Problem: Relationships with your parents, your teachers, or even your friends can be very difficult. Poor communication is the main cause of arguments and fights in your relationships.
Solution: Change how you are interpreting their words and actions.
The Price Is Right, Jeopardy, and Family Feud are among the most popular T.V. game shows of all time.
Game shows are fun and exciting ways to win prizes.
Today, I will teach you how to play my own personal game, What’s That Interpretation?
Although this game does not offer prizes, such as a new car or a free trip, you will win something better than a car and that’s, better relationships.
Relationships with your friends, parents, siblings, classmates, teachers, coaches and others that significantly impacts your life, will determine your overall level of happiness each day.
How you would rate these relationships today?
Amazing Good Okay Sometimes Poor Terrible
If your answer is not Amazing for all of your relationships, then this game is for you.
What’s That Interpretation?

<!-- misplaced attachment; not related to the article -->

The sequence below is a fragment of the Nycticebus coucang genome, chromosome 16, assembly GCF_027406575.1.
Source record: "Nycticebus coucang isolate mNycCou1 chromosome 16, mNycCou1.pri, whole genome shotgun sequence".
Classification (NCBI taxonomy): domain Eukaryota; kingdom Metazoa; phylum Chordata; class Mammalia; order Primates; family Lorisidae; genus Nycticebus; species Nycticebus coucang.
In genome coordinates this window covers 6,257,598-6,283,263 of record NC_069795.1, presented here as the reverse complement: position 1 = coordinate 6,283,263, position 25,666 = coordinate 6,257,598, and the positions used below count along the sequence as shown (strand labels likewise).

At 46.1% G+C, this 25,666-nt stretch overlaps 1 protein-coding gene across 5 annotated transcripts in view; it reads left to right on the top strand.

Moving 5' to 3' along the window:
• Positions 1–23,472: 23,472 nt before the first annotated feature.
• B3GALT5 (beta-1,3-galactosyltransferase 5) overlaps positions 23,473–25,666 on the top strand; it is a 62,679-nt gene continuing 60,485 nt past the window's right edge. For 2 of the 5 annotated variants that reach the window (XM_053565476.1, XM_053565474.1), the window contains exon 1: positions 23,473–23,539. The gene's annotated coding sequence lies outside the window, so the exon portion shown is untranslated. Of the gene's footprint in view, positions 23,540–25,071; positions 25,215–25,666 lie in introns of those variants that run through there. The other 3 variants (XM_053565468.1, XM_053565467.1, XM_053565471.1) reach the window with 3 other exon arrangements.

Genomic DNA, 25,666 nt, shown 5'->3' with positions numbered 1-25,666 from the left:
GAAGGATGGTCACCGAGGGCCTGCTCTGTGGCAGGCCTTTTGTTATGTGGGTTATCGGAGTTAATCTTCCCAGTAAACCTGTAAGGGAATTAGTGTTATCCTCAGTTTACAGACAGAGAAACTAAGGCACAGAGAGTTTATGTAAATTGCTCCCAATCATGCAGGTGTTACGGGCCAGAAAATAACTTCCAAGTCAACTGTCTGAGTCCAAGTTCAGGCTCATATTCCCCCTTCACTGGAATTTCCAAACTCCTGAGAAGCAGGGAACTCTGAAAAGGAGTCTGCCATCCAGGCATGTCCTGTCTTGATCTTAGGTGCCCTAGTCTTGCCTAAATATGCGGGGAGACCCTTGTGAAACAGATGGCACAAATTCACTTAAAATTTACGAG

Are You Ready to Learn How to Play What’s That Interpretation?
Here’s how to play:
The next time you are upset, annoyed, mad, offended, or uneasy, create a mental list of all the possible interpretations.
Types of Interpretations
In order to be offended by someone, you have to interpret their words and actions (or inactions) to mean something offensive.
Since you can’t read their mind, your interpretation of what they said or did (or didn’t do) is only a guess, an assumption.
What’s That Interpretation allows you to think of other possible reasons for their behavior.
Let’s look at an example:
Your parents will not allow you to join Snapchat.
- You are upset with them because your initial interpretation might be to assume that your parents are trying to ruin your fun .
- What are other possible interpretations?
- Maybe your parents want to protect you from cyber bullying and online predators.
- Maybe your parents don’t understand Snapchat today but possibly will understand it more in the future.
- Maybe your parents are afraid that adding another social media account will take time away from your homework.
Ready, Set, GO!
If you choose to believe any of the three possible interpretations above, then you would no longer be upset with your parents.
Instead you might spend time teaching them about how Snapchat works.
You could also try to negotiate a compromise and offer to do a trial period where you only use the app with them. Once they use the app and start to understand it, then the chances of your parents saying “yes” may increase.